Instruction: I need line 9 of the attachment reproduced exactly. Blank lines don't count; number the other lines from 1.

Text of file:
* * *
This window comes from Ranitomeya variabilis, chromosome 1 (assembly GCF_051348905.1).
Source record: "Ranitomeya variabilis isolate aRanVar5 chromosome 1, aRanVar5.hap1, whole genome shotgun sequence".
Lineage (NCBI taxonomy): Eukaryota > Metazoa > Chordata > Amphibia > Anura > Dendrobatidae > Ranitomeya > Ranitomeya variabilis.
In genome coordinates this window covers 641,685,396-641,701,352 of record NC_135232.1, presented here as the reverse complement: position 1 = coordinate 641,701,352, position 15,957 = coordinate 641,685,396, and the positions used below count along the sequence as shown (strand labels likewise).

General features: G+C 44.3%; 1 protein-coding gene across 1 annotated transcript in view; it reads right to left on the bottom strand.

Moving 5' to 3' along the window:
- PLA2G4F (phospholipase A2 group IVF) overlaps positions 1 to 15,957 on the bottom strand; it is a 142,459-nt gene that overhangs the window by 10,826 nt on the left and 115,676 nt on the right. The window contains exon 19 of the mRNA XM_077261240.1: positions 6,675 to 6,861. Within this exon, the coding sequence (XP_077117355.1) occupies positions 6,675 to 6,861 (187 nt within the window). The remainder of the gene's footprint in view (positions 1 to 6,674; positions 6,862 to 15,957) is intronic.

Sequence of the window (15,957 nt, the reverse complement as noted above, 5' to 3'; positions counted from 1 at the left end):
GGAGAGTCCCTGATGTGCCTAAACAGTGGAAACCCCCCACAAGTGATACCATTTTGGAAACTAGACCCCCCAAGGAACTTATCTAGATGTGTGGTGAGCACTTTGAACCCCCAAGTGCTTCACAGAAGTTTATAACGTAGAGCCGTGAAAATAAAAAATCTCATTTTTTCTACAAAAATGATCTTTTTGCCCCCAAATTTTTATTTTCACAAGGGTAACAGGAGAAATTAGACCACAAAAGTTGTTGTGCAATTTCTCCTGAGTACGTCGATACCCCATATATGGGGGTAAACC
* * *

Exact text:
GGAGAGTCCCTGATGTGCCTAAACAGTGGAAACCCCCCACAAGTGATACCATTTTGGAAACTAGACCCCCCAAGGAACTTATCTAGATGTGTGGTGAGCACTTTGAACCCCCAAGTGCTTCACAGAAGTTTATAACGTAGAGCCGTGAAAATAAAAAATCTCATTTTTTCTACAAAAATGATCTTTTTGCCCCCAAATTTTTATTTTCACAAGGGTAACAGGAGAAATTAGACCACAAAAGTTGTTGTGCAATTTCTCCTGAGTACGTCGATACCCCATATATGGGGGTAAACC